Bloomberg 22nd Feb 2012 more >>
This is the West Country 22nd Feb 2012 more >>
A VOTE of no confidence in a Hinkley C consultation panel was passed by a parish council whose community will bear the brunt of the development. At a meeting in Stogursey last Wednesday, councillors carried a vote of no confidence in the Infrastructure Planning Commission (IPC) Panel by an overwhelming majority after the parish was not granted an open floor hearing. The hearings are designed to give local people the chance to air their concerns but so far will take place only in the parishes of Combwich and Cannington.
This is the West Country 22nd Feb 2012 more >>
SolidCAM UK has become a Tier 2 member of the Nuclear Advanced Manufacturing Research Centre (Nuclear AMRC), allowing SolidCAM UK to become a supplier of choice to the global civil nuclear industry.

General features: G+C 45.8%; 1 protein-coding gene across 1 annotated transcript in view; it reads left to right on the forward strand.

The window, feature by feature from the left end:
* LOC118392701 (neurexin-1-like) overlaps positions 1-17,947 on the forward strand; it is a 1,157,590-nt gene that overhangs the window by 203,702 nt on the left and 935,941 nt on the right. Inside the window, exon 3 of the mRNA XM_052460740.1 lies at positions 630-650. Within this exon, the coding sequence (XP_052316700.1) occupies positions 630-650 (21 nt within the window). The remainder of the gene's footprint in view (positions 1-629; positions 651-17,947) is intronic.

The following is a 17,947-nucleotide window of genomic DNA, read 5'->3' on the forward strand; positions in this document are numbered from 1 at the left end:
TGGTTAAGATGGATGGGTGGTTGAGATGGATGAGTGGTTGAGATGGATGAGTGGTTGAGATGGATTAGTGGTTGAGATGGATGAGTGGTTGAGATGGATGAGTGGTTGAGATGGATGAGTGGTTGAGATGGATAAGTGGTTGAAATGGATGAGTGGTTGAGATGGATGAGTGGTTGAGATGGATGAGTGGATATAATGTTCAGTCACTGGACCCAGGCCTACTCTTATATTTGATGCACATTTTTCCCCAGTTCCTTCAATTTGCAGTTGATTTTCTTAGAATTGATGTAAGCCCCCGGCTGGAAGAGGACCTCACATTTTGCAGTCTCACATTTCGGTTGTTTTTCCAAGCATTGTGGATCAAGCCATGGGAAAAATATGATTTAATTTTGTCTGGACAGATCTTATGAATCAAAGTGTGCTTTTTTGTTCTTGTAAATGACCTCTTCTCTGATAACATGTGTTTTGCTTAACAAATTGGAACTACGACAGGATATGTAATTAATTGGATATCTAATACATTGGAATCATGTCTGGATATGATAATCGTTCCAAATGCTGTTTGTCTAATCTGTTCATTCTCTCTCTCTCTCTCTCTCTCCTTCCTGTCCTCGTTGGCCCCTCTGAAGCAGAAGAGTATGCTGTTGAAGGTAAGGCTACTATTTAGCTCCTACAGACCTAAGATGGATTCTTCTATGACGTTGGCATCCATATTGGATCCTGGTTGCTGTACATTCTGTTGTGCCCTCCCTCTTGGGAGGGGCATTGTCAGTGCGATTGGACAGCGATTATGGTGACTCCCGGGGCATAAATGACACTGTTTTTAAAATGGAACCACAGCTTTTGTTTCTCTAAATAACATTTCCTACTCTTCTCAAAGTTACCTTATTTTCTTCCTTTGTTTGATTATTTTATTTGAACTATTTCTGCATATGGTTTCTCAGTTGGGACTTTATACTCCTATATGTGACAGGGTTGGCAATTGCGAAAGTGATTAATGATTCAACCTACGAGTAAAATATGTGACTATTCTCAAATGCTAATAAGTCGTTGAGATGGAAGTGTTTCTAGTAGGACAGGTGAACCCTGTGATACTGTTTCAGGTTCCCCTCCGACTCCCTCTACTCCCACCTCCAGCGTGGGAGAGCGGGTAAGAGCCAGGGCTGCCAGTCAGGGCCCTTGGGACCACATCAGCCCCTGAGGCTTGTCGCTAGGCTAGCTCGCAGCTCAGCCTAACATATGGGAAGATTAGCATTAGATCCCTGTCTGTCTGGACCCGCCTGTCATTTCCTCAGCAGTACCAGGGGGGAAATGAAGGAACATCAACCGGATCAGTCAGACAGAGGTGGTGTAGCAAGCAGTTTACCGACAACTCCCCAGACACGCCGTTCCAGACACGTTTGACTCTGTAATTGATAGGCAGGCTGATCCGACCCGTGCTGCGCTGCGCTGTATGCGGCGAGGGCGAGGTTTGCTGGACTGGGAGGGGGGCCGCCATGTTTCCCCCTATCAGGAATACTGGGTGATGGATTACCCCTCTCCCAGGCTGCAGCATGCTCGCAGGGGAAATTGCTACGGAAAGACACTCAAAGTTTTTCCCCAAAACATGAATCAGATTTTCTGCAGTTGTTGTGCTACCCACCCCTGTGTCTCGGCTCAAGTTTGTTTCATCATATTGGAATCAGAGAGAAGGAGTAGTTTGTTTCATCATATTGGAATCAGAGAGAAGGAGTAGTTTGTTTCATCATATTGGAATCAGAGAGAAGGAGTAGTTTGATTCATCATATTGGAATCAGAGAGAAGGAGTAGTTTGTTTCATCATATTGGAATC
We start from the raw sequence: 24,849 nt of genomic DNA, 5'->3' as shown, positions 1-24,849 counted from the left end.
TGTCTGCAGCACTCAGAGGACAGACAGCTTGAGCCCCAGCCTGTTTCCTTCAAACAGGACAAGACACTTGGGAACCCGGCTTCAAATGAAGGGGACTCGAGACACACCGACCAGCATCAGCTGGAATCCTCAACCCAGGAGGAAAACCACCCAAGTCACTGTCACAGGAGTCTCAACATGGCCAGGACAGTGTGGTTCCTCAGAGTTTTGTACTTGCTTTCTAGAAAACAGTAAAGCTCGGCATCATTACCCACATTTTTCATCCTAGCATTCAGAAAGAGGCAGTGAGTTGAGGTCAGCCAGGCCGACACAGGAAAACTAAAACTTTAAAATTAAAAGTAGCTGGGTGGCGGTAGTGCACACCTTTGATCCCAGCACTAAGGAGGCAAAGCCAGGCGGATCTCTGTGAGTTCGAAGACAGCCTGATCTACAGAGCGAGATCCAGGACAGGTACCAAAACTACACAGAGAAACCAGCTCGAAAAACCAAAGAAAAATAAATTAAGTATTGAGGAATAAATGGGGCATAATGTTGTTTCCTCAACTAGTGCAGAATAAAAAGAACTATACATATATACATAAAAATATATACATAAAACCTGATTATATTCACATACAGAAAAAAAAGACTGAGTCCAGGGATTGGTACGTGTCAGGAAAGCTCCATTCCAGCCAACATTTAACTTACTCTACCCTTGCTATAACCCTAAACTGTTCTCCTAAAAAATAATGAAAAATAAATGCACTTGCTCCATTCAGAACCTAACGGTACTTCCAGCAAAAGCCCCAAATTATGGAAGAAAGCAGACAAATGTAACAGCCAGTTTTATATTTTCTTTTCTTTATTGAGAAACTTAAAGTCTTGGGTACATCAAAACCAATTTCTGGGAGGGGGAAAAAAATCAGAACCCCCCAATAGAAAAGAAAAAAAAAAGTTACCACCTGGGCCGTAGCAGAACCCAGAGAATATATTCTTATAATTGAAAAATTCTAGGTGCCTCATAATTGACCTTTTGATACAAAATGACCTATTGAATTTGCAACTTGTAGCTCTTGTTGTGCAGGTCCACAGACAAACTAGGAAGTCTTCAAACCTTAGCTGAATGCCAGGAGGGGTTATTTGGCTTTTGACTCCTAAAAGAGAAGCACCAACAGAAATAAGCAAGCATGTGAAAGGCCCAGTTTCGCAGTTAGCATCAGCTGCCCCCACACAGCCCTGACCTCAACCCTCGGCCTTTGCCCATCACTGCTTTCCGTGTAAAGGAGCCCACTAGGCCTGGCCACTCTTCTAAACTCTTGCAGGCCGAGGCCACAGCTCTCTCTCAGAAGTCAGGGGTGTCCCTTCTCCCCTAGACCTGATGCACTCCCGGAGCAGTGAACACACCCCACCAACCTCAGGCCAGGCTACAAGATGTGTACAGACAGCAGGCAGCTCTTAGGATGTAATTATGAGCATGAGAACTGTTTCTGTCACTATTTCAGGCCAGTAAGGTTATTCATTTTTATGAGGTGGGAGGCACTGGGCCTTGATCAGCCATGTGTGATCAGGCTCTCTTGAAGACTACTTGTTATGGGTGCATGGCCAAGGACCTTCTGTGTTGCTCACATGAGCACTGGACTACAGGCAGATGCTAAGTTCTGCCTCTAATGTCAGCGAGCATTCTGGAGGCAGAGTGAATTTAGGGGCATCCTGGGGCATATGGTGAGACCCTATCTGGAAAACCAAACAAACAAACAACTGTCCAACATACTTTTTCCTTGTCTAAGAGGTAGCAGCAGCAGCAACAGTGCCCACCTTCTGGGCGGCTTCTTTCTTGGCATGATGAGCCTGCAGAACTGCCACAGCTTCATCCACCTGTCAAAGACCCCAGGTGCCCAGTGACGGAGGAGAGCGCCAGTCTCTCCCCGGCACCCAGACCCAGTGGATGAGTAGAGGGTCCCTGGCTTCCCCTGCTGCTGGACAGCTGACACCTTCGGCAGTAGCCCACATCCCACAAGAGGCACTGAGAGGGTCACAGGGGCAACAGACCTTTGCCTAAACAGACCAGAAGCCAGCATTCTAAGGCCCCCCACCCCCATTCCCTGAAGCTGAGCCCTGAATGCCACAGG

Machinery.co.uk 23rd Feb 2012 more >>
British Gas owner Centrica will announce bumper profits today with analysts predicting they’ll climb 4 per cent to £2.5bn. But as senior bosses at the firm celebrate their massive bonuses, fuel poverty campaigners say it’s time to call the big energy firm to account.
Independent 23rd Feb 2012 more >>
Energy regulator Ofgem has strengthened plans intended to aid small energy suppliers, proposing that the Big Six companies should be forced to auction a quarter of the energy they generate.
Telegraph 23rd Feb 2012 more >>
A legal battle over a tax on uranium and plutonium that was put in place last year to fund Germany’s transition away from nuclear power and fossil fuels to renewable energy is the latest twist in the country’s nuclear saga, says David Stellfox.